Feeding and watering devices, one of which is shown at 21, may be attached to the sides of the cage in the usual manner.

According to the present invention, each walkway is preferably formed of a slab 22 of plywood in which holes 23 are formed adjacent each end. Such holes may be extended completely through the slab from one edge to the other and parallel to the supporting surface or they may extend only partly through the slab. The outer corners are preferably chamfered at 24.

Hook members 25 are provided to support each slab from the wires of the cage. Each hook member is bent at its lower end to form a pivot section 26 extending generally at degrees to the main portion of the hook member. The pivot section is fitted in one of the holes 23 in the slab and is initially bent slightly at 27 so as to frictionally engage the sides of the hole and thus prevent free swinging of the hook member relative to the slab. The upper end of the hook member is bent back upon itself to form a hook 28 for booking over one of the cage wires.

When the slab is to be used as a walkway, as shown at 11, 12, 13 and 14, two of the hook members are attached to the same side of the slab and the resulting walkway may be readily hooked on either the inside or the outside of the cage in any desired position. The height of the walkway may be readily adjusted by changing the angle of suspension of the hook members and by engaging the books with different cage wires. Also, hook members of different lengths may be used.

It will be noted that the walkway, when placed over the food supply, such as the feeder 21, protects the same from bird droppings.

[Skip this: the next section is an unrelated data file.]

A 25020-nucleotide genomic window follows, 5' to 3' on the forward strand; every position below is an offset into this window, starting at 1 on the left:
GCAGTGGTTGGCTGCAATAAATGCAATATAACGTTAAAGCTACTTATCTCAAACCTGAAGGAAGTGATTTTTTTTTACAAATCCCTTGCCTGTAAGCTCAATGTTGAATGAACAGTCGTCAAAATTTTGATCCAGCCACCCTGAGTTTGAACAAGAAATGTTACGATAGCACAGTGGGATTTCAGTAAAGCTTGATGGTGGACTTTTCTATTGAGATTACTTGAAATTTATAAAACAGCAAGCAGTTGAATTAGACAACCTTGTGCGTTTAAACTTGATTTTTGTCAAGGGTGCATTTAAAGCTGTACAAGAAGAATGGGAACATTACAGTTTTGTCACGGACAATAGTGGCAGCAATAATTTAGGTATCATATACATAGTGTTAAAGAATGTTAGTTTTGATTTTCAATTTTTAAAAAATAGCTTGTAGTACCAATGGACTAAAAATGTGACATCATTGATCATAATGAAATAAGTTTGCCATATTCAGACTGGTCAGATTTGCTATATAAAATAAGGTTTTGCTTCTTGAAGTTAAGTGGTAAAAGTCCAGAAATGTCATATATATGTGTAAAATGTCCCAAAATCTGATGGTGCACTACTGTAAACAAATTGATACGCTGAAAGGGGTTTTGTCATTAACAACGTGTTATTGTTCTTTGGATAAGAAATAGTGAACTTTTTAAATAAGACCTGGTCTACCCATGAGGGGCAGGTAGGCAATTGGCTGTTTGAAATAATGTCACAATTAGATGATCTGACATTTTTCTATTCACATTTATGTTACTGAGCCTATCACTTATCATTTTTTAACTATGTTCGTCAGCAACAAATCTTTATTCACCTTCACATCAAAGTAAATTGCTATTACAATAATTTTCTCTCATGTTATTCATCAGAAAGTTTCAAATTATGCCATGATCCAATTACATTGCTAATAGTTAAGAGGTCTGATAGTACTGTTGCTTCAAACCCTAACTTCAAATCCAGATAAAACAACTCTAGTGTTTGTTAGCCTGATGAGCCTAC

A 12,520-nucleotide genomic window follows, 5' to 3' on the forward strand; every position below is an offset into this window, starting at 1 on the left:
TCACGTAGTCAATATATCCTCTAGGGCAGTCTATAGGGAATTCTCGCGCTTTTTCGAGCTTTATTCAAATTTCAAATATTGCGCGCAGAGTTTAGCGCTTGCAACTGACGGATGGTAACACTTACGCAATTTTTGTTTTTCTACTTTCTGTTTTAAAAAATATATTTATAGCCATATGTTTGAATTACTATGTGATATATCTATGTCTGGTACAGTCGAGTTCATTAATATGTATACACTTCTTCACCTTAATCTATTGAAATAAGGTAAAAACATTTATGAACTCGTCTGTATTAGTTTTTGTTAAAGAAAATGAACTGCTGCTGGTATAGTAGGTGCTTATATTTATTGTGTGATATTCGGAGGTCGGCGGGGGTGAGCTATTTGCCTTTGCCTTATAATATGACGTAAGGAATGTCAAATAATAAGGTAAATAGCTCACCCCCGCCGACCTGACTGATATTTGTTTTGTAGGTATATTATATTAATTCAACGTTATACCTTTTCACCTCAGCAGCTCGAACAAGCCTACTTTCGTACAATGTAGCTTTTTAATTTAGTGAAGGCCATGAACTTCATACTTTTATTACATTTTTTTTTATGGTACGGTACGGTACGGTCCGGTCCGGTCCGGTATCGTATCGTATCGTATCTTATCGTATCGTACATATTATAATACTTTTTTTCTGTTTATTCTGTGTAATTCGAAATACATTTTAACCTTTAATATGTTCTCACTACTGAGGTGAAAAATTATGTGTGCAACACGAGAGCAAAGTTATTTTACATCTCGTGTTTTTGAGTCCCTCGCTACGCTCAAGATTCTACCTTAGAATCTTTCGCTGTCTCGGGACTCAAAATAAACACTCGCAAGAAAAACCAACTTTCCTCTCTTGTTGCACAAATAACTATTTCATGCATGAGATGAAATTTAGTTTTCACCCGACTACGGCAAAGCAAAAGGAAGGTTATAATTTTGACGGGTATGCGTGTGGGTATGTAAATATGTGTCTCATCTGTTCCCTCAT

The slabs 22 may be made of different lengths so as to fit different size cages and a series may be provided to form a continuous walkway around the cage. Also, although the slabs are intended primarily as walkways and rest areas, one may be located adjacent the doorway to form a landing and takeoff platform.

Birds enjoy chewing on the sharp edges of pieces of wood to sharpen their bills, and by forming the slabs of plywood or other wood products, the birds can chew along the upper outer edge 30 of the slab, and when such edge has been rounded olf to a curvature such that it is no longer easy to bite into the edge, the walkway may be inverted and the hook members swung around so that the under surface of the slab is now uppermost, presenting a new edge for the birds to chew on. Likewise, the hook members can be attached to the opposite edge of the slab, thus providing two new sharp edges for the birds to chew on.

A further feature resulting from my construction is that the hook members 25 can be folded flush with the edges of the slab, as seen in FIG. 4, to facilitate cleaning or scrubbing of the slab without having to remove the hook members. This feature also facilitates packing, shipping and storage of the walkways.

Another feature of the invention is that the walkway may be readily formed into a swing, as shown in FIG. 2, by mounting two hook members 25a and 25b (as shown in full lines) on opposite edges and at opposite ends and suspending the same from two of the top wires 18 of the.cage.- The slab may also wires of the cage as an immovable platform by relocating the hook member 25b in a central position indicated by dot-dash lines 250 by inserting the pivot section thereof in a central hole 23a and by mounting a third hook member indicated by dot-dash lines25d. Thus a three point suspension is provided. An alternative arrangement for suspending the slab asan immovable platform is to retain the two hook membersZSa and 25b in their full line positions in FIG. v2 and mount the third hook member in either of the two positions shown at 25c and 25d.

An additional feature accruing from the wire hook members is that they can be readily bent to attach to the top wires of other types of cages, for example, domed or pitched roof type cages.

I have discovered that by mounting walkways both inv side and outside the cage and leaving the doorway open that the birds will fly outside the cage for exercise and will then fly back to land on the outer walkways without tending to perch elsewhere. Apparently this is because they feel safer adjacent the cage and yet they enjoy perching on the fiat slabs of the outer walkways. Thus, with this arrangement there is no danger of the birds flying away or perching elsewhere.